- Four had an optional Wikipedia assignment
- One had an extracurricular Wikipedia assignment
- One had a setup we had not planned for: a student "working group" (the professor gathered a group of graduate students in the department who are interested in doing translations for the Arabic Wikipedia, not as part of any formal "class")
We also wanted to experiment with translation assignments, where students translate articles from another language version of Wikipedia rather than do research and write brand new content for Wikipedia. This is something that the Wikipedia Education Program has never done before, but we felt that the Cairo Pilot was a good testing ground for it because according to a lot of the Egyptians we spoke with, many subject areas (such as medicine) do not have sufficient sources in Arabic, which would make doing research and writing from scratch more difficult. As part of the Cairo Pilot, we involved two classes whose participating students would do translations (one from Spanish and the other from French).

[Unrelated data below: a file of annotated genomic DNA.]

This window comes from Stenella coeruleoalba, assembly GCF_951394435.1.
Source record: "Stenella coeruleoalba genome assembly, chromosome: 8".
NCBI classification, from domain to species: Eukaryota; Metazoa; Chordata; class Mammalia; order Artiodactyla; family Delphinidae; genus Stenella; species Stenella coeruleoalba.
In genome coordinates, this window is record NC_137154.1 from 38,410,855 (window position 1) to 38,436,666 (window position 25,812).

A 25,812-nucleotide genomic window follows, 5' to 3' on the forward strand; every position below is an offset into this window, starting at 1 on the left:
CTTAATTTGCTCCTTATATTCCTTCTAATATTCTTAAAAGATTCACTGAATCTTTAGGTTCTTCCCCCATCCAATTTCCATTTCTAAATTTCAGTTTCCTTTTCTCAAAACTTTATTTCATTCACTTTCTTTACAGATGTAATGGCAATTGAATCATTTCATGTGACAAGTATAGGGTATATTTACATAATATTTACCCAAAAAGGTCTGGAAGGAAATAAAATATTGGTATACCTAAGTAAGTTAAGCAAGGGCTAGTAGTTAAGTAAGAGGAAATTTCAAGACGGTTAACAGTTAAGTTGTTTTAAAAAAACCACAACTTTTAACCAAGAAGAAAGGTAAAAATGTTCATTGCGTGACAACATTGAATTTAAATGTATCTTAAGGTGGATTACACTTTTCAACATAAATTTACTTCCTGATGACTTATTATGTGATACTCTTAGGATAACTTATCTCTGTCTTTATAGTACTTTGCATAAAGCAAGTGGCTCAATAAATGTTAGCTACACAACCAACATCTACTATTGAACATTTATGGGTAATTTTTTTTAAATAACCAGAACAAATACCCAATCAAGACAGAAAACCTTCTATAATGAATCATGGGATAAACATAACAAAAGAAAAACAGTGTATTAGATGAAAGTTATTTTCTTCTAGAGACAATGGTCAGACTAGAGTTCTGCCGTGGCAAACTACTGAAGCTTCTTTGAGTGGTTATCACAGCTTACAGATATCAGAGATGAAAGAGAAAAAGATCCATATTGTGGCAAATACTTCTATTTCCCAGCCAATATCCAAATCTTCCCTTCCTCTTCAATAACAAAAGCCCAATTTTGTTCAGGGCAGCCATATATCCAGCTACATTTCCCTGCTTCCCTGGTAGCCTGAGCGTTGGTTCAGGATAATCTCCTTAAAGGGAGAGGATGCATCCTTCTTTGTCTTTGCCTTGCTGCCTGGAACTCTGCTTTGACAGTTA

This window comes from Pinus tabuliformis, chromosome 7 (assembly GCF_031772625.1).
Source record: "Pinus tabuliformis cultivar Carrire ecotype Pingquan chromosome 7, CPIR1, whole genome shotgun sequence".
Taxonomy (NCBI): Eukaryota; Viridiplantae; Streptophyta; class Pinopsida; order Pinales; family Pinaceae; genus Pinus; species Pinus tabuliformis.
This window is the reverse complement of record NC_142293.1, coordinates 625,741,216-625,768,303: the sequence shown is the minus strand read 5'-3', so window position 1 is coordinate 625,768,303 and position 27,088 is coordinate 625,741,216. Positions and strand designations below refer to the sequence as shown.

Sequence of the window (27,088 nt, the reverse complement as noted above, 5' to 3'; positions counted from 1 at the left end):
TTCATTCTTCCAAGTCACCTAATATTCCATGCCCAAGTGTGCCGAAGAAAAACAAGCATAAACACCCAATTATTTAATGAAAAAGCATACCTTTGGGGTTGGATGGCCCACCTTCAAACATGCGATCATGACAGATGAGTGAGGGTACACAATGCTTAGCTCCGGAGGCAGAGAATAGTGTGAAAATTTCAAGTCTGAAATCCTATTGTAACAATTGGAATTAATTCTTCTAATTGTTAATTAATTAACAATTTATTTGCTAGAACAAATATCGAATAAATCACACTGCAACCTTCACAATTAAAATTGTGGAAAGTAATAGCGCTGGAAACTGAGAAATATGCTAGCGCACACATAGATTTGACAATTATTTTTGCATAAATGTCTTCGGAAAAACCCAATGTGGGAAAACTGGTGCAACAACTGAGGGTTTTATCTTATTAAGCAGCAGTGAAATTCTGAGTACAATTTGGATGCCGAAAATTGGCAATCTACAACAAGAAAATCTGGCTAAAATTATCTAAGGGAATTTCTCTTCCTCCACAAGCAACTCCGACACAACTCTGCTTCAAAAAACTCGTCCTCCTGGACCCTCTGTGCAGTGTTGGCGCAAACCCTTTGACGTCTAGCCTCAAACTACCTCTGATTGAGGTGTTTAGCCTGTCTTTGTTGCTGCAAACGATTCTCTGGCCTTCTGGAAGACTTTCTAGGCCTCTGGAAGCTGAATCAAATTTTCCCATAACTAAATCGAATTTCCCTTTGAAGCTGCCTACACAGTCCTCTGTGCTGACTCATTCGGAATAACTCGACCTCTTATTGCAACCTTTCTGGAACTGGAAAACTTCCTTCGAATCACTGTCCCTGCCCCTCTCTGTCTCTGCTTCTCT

Participating universities, instructors, and students
Seven professors from two universities — Cairo University and Ain Shams University — were part of the Cairo Pilot. A total of about 55 students (5–10 from each class) participated.
We intentionally kept the number of participants in the Cairo Pilot small, in order to (1) not overwhelm the existing Arabic Wikipedia community, which is fairly small, and (2) make sure we know more about what works and doesn't work in an Egypt-based Wikipedia education program before we expand it in size. We also involved only the most interested and most qualified instructors and students in the Cairo Pilot, to make sure that the program participants would have both the drive and capacity to contribute high-quality work throughout the academic term.
Below are the specific criteria we used when selecting instructors for the Cairo Pilot:
- Alignment with the Wikimedia Foundation's mission
- Interest in the Wikipedia Education Program and the idea of growing the amount and quality of Arabic content on the web
- Basic understanding of Wikipedia and its core values